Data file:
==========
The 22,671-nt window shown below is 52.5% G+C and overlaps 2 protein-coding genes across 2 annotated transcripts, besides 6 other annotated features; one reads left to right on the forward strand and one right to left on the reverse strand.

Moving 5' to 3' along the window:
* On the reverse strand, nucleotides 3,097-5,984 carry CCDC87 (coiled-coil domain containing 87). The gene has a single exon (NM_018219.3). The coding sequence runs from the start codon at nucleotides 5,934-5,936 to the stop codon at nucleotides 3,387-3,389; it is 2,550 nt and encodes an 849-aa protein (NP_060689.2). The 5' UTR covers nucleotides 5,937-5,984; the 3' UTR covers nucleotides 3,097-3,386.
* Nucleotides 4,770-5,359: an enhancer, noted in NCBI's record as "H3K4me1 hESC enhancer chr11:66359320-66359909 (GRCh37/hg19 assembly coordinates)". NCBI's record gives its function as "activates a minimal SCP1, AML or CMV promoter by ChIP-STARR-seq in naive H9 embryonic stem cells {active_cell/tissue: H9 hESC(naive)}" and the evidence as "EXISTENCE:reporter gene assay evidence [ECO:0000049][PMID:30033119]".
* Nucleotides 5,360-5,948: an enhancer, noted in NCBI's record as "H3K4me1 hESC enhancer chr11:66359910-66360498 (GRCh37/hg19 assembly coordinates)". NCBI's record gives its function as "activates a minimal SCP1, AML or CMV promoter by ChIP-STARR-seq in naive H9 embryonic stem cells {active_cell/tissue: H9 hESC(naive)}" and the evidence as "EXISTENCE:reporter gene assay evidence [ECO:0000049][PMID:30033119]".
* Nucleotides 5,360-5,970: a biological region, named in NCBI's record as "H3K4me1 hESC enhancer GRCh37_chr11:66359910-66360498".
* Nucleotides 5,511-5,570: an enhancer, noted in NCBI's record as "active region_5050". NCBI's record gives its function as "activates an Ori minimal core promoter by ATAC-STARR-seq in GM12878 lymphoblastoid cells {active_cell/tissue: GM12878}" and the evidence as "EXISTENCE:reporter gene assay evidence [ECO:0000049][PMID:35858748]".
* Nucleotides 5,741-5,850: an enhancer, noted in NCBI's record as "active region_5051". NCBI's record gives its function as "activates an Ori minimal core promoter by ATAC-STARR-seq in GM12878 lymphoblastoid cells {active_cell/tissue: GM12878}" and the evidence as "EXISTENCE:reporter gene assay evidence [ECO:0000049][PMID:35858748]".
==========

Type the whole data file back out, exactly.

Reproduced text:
The 22,671-nt window shown below is 52.5% G+C and overlaps 2 protein-coding genes across 2 annotated transcripts, besides 6 other annotated features; one reads left to right on the forward strand and one right to left on the reverse strand.

Moving 5' to 3' along the window:
* On the reverse strand, nucleotides 3,097-5,984 carry CCDC87 (coiled-coil domain containing 87). The gene has a single exon (NM_018219.3). The coding sequence runs from the start codon at nucleotides 5,934-5,936 to the stop codon at nucleotides 3,387-3,389; it is 2,550 nt and encodes an 849-aa protein (NP_060689.2). The 5' UTR covers nucleotides 5,937-5,984; the 3' UTR covers nucleotides 3,097-3,386.
* Nucleotides 4,770-5,359: an enhancer, noted in NCBI's record as "H3K4me1 hESC enhancer chr11:66359320-66359909 (GRCh37/hg19 assembly coordinates)". NCBI's record gives its function as "activates a minimal SCP1, AML or CMV promoter by ChIP-STARR-seq in naive H9 embryonic stem cells {active_cell/tissue: H9 hESC(naive)}" and the evidence as "EXISTENCE:reporter gene assay evidence [ECO:0000049][PMID:30033119]".
* Nucleotides 5,360-5,948: an enhancer, noted in NCBI's record as "H3K4me1 hESC enhancer chr11:66359910-66360498 (GRCh37/hg19 assembly coordinates)". NCBI's record gives its function as "activates a minimal SCP1, AML or CMV promoter by ChIP-STARR-seq in naive H9 embryonic stem cells {active_cell/tissue: H9 hESC(naive)}" and the evidence as "EXISTENCE:reporter gene assay evidence [ECO:0000049][PMID:30033119]".
* Nucleotides 5,360-5,970: a biological region, named in NCBI's record as "H3K4me1 hESC enhancer GRCh37_chr11:66359910-66360498".
* Nucleotides 5,511-5,570: an enhancer, noted in NCBI's record as "active region_5050". NCBI's record gives its function as "activates an Ori minimal core promoter by ATAC-STARR-seq in GM12878 lymphoblastoid cells {active_cell/tissue: GM12878}" and the evidence as "EXISTENCE:reporter gene assay evidence [ECO:0000049][PMID:35858748]".
* Nucleotides 5,741-5,850: an enhancer, noted in NCBI's record as "active region_5051". NCBI's record gives its function as "activates an Ori minimal core promoter by ATAC-STARR-seq in GM12878 lymphoblastoid cells {active_cell/tissue: GM12878}" and the evidence as "EXISTENCE:reporter gene assay evidence [ECO:0000049][PMID:35858748]".